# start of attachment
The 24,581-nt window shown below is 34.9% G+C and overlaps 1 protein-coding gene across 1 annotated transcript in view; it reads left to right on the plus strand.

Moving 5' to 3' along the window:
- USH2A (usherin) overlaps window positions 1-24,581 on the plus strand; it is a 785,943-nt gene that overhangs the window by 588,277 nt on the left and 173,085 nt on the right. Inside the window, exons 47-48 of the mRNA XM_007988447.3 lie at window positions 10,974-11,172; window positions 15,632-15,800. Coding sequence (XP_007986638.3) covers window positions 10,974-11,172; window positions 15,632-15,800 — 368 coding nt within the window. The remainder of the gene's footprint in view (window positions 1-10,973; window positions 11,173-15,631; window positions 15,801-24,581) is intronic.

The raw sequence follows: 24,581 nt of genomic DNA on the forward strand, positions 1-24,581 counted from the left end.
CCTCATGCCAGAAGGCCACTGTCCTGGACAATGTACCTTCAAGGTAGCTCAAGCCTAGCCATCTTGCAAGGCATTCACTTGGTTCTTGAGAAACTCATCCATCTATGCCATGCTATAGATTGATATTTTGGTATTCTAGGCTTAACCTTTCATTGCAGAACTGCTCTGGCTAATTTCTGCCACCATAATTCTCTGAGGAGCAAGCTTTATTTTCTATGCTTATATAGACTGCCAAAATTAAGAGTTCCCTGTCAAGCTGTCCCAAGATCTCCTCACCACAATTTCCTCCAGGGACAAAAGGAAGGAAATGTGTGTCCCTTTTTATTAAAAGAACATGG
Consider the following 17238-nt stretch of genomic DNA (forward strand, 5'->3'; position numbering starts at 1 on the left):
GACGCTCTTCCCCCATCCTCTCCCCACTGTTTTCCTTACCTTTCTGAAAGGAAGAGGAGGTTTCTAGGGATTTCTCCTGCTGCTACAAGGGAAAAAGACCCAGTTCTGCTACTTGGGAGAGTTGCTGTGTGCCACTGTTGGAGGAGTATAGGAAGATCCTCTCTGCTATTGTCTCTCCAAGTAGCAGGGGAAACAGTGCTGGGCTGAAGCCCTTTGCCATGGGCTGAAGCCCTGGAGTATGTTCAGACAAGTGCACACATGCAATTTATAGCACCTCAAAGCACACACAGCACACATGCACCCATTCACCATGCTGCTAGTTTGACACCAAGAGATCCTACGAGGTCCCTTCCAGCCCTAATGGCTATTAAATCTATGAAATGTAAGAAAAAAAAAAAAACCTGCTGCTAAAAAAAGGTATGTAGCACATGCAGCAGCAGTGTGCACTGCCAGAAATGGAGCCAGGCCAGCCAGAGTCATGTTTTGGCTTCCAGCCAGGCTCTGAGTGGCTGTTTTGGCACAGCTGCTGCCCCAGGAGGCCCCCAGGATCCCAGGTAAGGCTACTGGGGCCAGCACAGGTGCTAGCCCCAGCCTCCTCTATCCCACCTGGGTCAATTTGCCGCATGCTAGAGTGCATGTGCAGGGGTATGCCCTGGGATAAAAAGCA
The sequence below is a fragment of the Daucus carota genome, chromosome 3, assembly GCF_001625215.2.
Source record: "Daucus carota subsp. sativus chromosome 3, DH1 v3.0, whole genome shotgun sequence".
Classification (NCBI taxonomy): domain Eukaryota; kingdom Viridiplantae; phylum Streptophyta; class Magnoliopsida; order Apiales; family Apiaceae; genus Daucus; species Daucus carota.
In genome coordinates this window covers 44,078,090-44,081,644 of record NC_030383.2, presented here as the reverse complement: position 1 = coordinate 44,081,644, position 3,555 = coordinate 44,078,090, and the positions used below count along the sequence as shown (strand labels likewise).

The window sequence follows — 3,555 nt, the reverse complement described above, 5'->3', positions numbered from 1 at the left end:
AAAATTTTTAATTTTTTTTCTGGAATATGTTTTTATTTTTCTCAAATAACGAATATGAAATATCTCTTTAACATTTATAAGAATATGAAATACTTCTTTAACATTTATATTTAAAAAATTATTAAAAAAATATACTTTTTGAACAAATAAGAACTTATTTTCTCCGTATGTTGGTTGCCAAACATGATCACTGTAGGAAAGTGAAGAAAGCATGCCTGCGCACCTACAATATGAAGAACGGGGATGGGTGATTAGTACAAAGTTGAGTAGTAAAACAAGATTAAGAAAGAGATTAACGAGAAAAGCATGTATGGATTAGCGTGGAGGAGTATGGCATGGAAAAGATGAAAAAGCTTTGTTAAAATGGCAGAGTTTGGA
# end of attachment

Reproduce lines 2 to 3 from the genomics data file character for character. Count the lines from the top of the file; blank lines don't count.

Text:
Moving 5' to 3' along the window:
- USH2A (usherin) overlaps window positions 1-24,581 on the plus strand; it is a 785,943-nt gene that overhangs the window by 588,277 nt on the left and 173,085 nt on the right. Inside the window, exons 47-48 of the mRNA XM_007988447.3 lie at window positions 10,974-11,172; window positions 15,632-15,800. Coding sequence (XP_007986638.3) covers window positions 10,974-11,172; window positions 15,632-15,800 — 368 coding nt within the window. The remainder of the gene's footprint in view (window positions 1-10,973; window positions 11,173-15,631; window positions 15,801-24,581) is intronic.